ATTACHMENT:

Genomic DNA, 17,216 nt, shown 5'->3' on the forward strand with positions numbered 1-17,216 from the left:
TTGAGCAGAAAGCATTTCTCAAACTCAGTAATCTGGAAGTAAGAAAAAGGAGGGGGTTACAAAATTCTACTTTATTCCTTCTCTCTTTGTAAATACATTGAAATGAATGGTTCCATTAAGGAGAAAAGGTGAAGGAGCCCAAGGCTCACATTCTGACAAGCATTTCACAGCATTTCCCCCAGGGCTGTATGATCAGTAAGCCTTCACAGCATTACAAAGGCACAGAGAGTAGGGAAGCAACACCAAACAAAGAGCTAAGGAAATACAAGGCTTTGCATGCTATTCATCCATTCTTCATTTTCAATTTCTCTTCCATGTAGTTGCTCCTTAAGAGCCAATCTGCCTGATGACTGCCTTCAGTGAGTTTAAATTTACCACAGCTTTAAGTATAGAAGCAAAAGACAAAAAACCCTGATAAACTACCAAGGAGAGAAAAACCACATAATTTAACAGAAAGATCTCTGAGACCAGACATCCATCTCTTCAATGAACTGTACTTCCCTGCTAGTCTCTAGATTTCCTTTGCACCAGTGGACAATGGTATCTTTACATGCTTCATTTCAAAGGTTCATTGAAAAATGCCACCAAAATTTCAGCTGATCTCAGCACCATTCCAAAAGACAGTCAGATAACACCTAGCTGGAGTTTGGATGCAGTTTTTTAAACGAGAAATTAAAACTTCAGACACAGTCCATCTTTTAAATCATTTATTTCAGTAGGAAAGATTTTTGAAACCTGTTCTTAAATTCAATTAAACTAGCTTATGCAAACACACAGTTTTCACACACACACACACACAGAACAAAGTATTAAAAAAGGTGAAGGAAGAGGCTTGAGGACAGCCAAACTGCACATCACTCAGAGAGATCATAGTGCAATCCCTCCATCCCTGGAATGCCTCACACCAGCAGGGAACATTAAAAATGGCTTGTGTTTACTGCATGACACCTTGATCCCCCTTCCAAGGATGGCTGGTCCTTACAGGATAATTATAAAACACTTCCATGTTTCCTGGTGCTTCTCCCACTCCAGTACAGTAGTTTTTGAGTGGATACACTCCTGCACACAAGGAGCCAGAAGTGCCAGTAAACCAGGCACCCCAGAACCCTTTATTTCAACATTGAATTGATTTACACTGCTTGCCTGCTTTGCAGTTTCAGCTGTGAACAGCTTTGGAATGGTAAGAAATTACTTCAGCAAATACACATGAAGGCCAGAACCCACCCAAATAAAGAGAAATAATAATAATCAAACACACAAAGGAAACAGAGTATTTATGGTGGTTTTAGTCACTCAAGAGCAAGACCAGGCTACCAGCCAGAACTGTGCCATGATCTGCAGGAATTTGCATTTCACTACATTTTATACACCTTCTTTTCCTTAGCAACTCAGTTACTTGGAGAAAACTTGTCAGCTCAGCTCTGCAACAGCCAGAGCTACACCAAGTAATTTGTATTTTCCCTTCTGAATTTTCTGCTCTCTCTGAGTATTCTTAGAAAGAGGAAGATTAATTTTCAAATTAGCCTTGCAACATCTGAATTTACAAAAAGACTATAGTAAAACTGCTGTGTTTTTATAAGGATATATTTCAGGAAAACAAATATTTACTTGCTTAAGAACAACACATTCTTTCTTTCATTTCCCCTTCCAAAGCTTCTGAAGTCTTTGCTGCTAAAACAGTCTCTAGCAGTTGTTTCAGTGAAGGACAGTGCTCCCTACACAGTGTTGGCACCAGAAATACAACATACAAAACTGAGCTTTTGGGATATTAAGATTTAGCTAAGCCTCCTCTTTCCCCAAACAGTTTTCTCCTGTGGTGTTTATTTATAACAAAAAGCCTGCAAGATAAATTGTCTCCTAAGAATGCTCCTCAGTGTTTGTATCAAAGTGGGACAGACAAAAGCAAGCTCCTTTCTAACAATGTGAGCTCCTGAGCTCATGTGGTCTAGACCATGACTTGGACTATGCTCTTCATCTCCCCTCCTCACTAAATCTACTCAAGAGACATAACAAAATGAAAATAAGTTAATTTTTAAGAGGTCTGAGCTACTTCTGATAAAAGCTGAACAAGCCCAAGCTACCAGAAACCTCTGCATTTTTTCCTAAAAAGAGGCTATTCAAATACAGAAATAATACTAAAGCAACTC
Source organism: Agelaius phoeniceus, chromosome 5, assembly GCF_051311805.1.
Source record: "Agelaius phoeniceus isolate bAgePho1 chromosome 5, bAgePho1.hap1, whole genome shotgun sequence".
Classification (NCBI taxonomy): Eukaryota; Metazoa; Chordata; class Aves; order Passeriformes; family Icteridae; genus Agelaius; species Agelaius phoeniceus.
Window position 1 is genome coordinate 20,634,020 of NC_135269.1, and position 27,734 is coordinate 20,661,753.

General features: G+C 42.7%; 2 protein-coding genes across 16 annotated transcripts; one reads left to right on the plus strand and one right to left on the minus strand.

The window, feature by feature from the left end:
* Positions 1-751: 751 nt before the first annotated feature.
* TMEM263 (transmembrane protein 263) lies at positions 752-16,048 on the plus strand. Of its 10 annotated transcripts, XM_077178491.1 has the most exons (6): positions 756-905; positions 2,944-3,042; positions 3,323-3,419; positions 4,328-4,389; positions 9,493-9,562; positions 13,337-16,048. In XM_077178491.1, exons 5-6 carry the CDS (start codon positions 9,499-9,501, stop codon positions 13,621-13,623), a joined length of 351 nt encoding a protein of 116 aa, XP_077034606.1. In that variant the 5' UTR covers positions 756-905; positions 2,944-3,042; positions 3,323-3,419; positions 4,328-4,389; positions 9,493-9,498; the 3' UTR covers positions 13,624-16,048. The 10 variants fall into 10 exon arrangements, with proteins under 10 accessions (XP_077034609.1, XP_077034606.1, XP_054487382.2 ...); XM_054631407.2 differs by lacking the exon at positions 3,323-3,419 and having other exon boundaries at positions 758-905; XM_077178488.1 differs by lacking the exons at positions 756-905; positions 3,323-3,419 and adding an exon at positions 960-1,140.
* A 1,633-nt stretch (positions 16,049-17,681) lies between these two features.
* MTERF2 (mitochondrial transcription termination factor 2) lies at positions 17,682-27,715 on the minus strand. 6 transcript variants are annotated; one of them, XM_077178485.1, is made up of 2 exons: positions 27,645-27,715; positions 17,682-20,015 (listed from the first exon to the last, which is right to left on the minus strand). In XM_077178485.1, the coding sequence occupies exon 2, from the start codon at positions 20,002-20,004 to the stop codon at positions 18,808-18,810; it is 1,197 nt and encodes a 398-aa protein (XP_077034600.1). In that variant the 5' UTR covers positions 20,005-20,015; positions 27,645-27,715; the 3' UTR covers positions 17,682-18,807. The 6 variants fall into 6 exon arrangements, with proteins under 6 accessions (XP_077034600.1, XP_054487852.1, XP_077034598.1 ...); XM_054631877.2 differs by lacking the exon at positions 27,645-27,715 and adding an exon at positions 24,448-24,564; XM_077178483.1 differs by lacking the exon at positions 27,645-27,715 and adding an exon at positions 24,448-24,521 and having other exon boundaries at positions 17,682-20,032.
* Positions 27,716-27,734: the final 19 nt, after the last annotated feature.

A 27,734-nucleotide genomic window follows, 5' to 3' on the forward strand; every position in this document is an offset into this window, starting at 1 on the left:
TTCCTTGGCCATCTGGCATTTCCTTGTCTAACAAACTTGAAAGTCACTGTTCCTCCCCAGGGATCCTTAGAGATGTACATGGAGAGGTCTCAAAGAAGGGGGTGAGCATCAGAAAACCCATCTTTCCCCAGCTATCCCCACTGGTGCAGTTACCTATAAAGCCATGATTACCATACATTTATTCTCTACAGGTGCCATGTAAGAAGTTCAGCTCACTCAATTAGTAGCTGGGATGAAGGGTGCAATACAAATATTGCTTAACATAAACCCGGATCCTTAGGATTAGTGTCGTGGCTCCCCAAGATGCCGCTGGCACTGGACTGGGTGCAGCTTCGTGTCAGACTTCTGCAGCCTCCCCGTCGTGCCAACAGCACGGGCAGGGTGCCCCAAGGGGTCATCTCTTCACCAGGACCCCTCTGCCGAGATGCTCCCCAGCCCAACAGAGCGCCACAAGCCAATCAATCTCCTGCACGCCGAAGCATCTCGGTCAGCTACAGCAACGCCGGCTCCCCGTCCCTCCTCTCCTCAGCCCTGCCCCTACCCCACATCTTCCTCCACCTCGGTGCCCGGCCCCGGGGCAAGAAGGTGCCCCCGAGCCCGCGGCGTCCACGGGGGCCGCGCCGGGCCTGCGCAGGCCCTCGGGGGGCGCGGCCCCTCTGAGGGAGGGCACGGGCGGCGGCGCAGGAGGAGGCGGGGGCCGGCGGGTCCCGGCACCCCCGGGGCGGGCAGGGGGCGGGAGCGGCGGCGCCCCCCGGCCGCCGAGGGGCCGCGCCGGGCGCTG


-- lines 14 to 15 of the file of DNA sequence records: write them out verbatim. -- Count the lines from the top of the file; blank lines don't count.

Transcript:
A 27,734-nucleotide genomic window follows, 5' to 3' on the forward strand; every position in this document is an offset into this window, starting at 1 on the left:
TTCCTTGGCCATCTGGCATTTCCTTGTCTAACAAACTTGAAAGTCACTGTTCCTCCCCAGGGATCCTTAGAGATGTACATGGAGAGGTCTCAAAGAAGGGGGTGAGCATCAGAAAACCCATCTTTCCCCAGCTATCCCCACTGGTGCAGTTACCTATAAAGCCATGATTACCATACATTTATTCTCTACAGGTGCCATGTAAGAAGTTCAGCTCACTCAATTAGTAGCTGGGATGAAGGGTGCAATACAAATATTGCTTAACATAAACCCGGATCCTTAGGATTAGTGTCGTGGCTCCCCAAGATGCCGCTGGCACTGGACTGGGTGCAGCTTCGTGTCAGACTTCTGCAGCCTCCCCGTCGTGCCAACAGCACGGGCAGGGTGCCCCAAGGGGTCATCTCTTCACCAGGACCCCTCTGCCGAGATGCTCCCCAGCCCAACAGAGCGCCACAAGCCAATCAATCTCCTGCACGCCGAAGCATCTCGGTCAGCTACAGCAACGCCGGCTCCCCGTCCCTCCTCTCCTCAGCCCTGCCCCTACCCCACATCTTCCTCCACCTCGGTGCCCGGCCCCGGGGCAAGAAGGTGCCCCCGAGCCCGCGGCGTCCACGGGGGCCGCGCCGGGCCTGCGCAGGCCCTCGGGGGGCGCGGCCCCTCTGAGGGAGGGCACGGGCGGCGGCGCAGGAGGAGGCGGGGGCCGGCGGGTCCCGGCACCCCCGGGGCGGGCAGGGGGCGGGAGCGGCGGCGCCCCCCGGCCGCCGAGGGGCCGCGCCGGGCGCTG